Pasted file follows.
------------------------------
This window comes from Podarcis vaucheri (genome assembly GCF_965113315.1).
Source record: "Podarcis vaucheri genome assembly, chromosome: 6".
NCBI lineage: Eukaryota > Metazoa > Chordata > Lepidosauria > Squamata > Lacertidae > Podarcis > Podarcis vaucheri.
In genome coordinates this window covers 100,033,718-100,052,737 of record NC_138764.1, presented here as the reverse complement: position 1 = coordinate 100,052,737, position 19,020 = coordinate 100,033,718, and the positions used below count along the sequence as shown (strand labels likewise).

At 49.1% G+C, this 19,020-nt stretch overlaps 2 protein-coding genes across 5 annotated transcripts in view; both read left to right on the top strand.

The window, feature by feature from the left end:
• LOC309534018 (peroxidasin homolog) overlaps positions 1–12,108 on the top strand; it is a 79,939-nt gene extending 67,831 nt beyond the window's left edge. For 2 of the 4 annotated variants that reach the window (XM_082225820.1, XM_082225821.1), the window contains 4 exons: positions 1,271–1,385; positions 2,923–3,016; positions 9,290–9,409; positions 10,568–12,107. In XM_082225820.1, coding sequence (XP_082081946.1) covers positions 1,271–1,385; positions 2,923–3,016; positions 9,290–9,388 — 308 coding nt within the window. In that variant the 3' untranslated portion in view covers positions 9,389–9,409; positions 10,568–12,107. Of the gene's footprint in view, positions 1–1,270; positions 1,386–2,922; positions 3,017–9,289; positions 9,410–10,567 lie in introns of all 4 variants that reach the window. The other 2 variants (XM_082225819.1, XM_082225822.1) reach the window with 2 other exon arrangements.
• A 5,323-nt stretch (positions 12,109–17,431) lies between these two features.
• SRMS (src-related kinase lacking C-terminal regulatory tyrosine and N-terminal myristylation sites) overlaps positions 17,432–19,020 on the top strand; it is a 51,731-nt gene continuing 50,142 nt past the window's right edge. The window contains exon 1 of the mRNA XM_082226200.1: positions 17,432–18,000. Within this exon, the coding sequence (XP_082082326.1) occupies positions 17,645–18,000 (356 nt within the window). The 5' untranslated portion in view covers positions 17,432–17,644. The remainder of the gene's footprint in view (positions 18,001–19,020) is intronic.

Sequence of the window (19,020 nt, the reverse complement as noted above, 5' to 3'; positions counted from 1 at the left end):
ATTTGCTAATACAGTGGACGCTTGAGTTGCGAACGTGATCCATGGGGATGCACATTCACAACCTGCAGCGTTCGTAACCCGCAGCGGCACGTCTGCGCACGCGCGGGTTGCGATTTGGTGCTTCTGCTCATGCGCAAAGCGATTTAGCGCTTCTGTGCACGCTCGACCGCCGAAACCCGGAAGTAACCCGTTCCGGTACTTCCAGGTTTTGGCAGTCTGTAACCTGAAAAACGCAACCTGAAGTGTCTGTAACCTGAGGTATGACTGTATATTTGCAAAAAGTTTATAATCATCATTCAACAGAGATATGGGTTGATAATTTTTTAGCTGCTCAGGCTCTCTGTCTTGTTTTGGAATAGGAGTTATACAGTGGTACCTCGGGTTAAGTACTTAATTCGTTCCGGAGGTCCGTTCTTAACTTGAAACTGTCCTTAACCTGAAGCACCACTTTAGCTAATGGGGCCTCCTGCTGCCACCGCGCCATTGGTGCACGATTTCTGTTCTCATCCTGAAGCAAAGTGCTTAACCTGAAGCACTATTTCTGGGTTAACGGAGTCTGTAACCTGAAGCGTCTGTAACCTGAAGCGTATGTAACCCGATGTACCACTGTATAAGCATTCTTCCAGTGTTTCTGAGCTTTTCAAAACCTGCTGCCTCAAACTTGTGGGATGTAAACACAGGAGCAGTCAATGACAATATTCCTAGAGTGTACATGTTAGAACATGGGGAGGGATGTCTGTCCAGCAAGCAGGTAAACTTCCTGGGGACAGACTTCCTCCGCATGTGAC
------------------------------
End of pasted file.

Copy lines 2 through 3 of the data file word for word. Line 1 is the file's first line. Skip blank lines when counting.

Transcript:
Source record: "Podarcis vaucheri genome assembly, chromosome: 6".
NCBI lineage: Eukaryota > Metazoa > Chordata > Lepidosauria > Squamata > Lacertidae > Podarcis > Podarcis vaucheri.